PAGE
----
Immensely popular novelist and social activist Jack London helped reframe the way people — especially Americans — thought about nature in the early 20th century. His most memorable stories are set in Alaska, where he spent a year as a prospector in the brutal conditions of the Klondike Gold Rush, developing scurvy and facing the unforgiving nature of the wild himself. Upon his return, he wrote The Call of the Wild (1903) and White Fang (1906), as well as many other well-known works, and his writing propelled him to worldwide fame.
London was an atheist, memorably quoted as saying "I believe that when I am dead, I am dead. I believe that with my death I am just as much obliterated as the last mosquito you and I squashed." His willingness to face conditions that could easily become deadly for the sake of sucking out all the marrow of life is the source of my favorite quote of his: "The proper function of man is to live, not to exist. I shall not waste my days in trying to prolong them. I shall use my time." He died, at the age of forty, in 1916.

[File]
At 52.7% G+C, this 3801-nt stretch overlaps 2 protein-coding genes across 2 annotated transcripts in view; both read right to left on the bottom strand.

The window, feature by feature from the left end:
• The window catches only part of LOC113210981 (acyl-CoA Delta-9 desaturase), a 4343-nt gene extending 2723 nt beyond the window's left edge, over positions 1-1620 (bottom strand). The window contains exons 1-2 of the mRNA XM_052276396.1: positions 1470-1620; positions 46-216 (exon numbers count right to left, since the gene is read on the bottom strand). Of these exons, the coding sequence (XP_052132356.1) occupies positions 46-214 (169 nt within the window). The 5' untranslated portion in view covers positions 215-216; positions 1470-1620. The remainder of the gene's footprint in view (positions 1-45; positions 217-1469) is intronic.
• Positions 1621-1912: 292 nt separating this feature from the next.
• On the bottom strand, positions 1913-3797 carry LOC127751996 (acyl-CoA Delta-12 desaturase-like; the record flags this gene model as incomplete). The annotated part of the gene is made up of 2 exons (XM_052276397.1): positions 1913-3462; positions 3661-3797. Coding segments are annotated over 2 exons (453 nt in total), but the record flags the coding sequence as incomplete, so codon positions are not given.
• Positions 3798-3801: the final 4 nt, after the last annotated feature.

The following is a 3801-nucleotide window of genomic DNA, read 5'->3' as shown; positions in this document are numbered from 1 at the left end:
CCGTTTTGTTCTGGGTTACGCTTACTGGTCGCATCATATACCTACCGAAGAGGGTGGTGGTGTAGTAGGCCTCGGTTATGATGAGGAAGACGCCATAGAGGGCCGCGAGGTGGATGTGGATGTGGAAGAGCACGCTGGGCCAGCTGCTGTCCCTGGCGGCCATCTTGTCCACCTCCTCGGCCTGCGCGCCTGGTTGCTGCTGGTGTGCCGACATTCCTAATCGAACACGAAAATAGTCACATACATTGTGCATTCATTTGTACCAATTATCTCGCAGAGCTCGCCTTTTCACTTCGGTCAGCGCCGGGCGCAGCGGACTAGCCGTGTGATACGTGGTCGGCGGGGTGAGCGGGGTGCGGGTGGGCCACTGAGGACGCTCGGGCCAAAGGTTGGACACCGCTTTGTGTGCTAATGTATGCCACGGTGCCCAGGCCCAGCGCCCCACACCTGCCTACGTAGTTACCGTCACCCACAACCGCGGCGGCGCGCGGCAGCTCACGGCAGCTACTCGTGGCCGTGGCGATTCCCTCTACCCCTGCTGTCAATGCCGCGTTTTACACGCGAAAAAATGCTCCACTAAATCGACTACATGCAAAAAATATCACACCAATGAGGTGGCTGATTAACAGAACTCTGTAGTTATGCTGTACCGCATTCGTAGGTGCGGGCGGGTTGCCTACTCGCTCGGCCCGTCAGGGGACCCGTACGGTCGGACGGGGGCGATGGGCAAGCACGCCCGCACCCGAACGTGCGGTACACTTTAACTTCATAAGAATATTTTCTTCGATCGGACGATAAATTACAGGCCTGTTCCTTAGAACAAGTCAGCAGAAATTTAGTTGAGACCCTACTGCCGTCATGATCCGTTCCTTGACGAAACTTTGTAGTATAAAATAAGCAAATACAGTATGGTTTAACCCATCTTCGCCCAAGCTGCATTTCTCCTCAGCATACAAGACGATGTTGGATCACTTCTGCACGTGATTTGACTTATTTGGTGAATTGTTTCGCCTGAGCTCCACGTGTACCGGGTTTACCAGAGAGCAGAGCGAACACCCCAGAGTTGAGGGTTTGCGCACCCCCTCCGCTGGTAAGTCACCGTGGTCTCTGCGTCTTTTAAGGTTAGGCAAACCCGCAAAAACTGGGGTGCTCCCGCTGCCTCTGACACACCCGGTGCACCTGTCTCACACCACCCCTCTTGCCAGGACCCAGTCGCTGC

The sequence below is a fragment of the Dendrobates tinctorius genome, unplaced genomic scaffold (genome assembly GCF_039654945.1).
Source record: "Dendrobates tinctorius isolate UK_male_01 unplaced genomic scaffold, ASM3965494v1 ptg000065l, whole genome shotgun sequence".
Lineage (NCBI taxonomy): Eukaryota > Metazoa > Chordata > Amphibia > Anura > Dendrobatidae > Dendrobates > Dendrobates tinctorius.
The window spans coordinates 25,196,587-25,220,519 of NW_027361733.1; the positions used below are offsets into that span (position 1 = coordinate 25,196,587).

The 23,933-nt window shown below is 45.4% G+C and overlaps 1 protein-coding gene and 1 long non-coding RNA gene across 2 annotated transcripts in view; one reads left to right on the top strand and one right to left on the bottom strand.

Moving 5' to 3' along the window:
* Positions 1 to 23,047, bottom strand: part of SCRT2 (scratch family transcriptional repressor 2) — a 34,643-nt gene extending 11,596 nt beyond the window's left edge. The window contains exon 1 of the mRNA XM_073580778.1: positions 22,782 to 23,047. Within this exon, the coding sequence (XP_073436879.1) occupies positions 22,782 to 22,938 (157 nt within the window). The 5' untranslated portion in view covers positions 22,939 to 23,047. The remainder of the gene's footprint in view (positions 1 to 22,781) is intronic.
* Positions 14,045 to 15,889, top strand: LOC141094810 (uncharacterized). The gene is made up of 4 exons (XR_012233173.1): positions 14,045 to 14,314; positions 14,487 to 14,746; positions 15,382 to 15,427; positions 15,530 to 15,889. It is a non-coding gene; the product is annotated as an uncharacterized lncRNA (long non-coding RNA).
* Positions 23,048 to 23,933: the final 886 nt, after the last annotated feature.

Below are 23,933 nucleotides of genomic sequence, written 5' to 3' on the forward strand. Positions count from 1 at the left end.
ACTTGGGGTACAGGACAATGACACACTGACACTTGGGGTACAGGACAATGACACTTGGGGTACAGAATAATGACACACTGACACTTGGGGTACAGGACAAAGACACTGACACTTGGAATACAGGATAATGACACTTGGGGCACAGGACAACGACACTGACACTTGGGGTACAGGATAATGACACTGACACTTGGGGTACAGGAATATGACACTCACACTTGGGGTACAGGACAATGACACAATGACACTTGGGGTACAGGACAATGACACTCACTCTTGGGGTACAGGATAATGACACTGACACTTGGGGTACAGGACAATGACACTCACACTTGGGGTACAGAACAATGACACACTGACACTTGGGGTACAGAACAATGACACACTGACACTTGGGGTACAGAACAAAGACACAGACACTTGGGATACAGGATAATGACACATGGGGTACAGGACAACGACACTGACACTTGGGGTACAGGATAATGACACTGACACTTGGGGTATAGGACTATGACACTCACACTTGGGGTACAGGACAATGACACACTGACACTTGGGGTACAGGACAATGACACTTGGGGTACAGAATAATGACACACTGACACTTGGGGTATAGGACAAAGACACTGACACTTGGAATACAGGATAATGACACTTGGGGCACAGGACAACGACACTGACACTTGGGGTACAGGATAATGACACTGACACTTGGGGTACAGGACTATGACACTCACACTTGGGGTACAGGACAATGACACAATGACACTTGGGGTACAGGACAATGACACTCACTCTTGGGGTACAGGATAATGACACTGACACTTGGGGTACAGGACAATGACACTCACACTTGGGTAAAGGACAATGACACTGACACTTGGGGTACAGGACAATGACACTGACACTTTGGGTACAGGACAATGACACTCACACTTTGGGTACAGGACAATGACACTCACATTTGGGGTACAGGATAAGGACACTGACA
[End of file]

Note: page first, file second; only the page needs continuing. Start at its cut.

For these covers, I transcribed the quote, in black, atop a translucent grey rectangle. The quote sits over a photograph of prospectors ascending the unforgiving Chilkoot Trail, hoping to seek their fortunes in the harsh wilderness. I used a sheet single of the 1986 Jack London issue from the Great Americans series (Scott #2182) and a 1998 Klondike Gold Rush stamp (Scott #3235). They are cancelled with a pictorial postmark sponsored by the 2016 WESTPEX Stamp Show marking the 100th anniversary of the death of Jack London, from Burlingame, California dated April 29, 2016.